In 2005, he was fired from his position with ‘Channel 12’, along with several other journalists. He continued to make journalistic television appearances on other channels, and his popularity expanded.
In 2007, Funes used his popularity as a leftist activist and reporter to become the presidential candidate with the ‘FarabundoMartí National Liberation Front’ (FMLN), a political party that had started life as a rebel group of Marxist guerrillas. He became their first non-guerrilla candidate in over 25 years.
During his long electoral campaign, Funes fought against the incumbent ARENA party and promised social justice for the working class. He built his platform on economic reform, universal health care, better access to housing and education, and policies to reduce gang violence and crime.
He was elected on March 15, 2009 with 51.3 percent of the vote. His swearing in marked the third time in his country's history that power had shifted peacefully from one governing party to its opposition.
Despite claims during his electoral campaign that he was neither Marxist nor socialist, one of his first acts in office was to sanction $600 million dollar for a plan, aimed at assisting poor Salvadorans, which involved massive social reform policies. He also reestablished relations with Cuba after 50 years of silence.
Funes ran a conciliatory administration that sought to acknowledge and make amends for the human rights violation committed during the Salvadoran Civil War, which claimed his own brother's life. He also worked during his term to reduce the homicide rate in his country, oversee health care reform, and maintain good business relations with other countries, especially the US.
Despite early progress, in 2012 his political party lost its plurality in the 84-seat legislature, which effectively removed his ability to enact or enforce his policies. The crime rate and poverty in El Salvador continued to drive its native inhabitants to flee the country, and he ended his five year term among accusations of corruption and a constitutional case against him.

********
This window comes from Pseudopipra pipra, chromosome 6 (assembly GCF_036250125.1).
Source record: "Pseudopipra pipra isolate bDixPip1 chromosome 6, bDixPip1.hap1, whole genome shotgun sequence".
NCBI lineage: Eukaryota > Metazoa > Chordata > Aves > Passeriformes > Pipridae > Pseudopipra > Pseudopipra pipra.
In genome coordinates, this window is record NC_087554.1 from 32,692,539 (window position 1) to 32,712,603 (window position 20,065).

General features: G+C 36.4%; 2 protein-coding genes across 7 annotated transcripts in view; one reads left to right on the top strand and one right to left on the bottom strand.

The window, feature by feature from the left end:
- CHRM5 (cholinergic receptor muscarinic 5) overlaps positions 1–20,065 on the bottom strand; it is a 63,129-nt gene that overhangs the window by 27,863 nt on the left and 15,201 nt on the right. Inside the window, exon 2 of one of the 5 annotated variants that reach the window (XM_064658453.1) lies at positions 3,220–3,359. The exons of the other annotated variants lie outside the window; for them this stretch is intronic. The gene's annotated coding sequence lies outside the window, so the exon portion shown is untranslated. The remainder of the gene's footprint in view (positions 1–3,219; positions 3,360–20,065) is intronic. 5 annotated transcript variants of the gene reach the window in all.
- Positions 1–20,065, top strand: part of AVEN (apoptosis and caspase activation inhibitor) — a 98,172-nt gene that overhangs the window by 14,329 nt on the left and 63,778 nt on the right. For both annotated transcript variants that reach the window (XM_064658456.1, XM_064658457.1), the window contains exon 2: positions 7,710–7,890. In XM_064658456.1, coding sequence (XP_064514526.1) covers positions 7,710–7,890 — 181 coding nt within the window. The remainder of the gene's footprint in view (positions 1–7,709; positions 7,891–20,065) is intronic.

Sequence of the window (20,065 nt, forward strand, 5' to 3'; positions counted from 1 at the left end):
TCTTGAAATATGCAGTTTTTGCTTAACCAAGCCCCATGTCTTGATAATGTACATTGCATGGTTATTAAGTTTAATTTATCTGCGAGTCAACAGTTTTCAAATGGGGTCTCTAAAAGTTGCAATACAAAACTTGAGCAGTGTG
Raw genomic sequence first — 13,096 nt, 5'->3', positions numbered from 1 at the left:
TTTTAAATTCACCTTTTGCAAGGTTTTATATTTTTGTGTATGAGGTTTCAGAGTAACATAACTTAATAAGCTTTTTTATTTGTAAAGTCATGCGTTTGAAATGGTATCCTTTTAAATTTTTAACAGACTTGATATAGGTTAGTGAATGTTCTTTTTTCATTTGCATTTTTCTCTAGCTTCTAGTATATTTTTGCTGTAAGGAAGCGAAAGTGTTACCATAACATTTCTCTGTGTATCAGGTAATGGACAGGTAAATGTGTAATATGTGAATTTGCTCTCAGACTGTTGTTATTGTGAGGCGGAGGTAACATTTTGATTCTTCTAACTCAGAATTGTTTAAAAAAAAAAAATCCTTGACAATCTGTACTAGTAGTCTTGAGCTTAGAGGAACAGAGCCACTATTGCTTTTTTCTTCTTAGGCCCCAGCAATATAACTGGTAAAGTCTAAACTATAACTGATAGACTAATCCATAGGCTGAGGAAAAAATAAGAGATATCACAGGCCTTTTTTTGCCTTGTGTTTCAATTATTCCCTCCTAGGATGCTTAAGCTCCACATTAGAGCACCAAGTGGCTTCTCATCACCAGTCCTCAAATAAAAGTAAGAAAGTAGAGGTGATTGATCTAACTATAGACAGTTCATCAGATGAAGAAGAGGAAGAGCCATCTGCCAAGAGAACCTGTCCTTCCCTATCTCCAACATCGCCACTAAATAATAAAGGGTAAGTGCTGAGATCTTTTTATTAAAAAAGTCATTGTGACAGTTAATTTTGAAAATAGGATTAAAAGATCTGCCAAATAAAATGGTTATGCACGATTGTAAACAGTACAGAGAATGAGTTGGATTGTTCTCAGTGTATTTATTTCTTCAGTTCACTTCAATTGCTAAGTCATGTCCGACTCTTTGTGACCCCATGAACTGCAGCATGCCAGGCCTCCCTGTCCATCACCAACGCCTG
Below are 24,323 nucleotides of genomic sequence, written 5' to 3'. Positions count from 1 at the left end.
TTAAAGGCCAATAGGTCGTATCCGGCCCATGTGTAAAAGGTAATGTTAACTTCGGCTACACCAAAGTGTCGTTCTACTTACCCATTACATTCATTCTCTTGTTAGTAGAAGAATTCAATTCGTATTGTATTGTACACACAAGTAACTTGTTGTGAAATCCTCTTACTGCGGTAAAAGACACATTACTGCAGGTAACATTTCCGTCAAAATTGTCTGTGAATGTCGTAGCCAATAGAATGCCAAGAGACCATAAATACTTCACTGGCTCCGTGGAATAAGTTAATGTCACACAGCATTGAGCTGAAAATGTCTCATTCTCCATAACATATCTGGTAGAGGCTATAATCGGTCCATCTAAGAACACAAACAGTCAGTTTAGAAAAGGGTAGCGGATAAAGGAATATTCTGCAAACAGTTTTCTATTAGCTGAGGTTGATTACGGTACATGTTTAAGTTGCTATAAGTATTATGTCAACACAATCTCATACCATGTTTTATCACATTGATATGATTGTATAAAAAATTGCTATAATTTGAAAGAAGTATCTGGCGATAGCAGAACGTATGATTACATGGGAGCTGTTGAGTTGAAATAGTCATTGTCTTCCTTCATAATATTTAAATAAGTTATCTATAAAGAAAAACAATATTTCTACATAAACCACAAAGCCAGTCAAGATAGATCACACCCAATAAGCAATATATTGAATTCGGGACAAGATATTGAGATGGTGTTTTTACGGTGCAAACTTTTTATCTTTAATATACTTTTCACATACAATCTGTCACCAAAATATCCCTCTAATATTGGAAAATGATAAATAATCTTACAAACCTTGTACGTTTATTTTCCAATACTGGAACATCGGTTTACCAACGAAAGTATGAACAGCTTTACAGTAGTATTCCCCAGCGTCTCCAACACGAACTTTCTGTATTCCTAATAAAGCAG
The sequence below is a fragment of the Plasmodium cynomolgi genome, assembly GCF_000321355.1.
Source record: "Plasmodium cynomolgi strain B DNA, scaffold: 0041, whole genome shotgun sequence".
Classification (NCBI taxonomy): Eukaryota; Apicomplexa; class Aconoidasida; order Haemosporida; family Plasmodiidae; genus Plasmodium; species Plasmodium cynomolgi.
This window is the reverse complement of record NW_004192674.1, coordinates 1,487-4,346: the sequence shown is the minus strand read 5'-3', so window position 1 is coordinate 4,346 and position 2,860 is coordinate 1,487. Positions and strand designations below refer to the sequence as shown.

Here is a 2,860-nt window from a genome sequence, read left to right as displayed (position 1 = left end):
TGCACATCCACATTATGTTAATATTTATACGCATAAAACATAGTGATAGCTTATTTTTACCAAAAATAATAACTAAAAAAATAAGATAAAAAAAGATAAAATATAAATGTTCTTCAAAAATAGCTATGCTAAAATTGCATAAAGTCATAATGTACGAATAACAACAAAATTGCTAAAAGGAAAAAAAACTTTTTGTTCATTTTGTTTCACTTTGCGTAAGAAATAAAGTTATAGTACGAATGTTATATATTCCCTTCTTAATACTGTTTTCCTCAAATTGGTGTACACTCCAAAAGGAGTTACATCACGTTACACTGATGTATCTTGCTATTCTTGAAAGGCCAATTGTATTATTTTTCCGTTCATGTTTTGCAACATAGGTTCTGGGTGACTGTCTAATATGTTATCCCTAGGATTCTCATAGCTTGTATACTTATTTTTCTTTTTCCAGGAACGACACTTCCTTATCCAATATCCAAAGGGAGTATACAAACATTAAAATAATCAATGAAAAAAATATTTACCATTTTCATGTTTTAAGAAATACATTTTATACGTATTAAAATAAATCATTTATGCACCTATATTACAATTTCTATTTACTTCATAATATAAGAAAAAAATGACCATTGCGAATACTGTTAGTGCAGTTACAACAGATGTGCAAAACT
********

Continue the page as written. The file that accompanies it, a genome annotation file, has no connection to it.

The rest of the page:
In his first year of presidency, Funes was called upon to respond to the devastations caused by the torrential rains of ‘Hurricane Ida’ in 2009, as well as earthquakes and volcanoes in the area.
His administration's efforts included public school rehabilitation and temporary lodgings in which refugees took shelter for over three months while entire communities were rebuilt or relocated.
Awards & Achievements
The ‘Columbia University’ conferred upon him the ‘Maria Moors Cabot’ prize in 1994. The award was recognition for his efforts to promote and empower the press.
Personal Life & Legacy
His wife is Wanda Pignato, who was once involved with the ‘Worker's Party’ in Brazil. His oldest son Alejandro Funes Velasco was killed in Paris while studying photography, at the age of 27.
This famous politician himself cites his years as a reporter to be instrumental in developing his left leaning philosophies. During that time he interviewed many political leaders, including those of the party he would later go on to be a part of.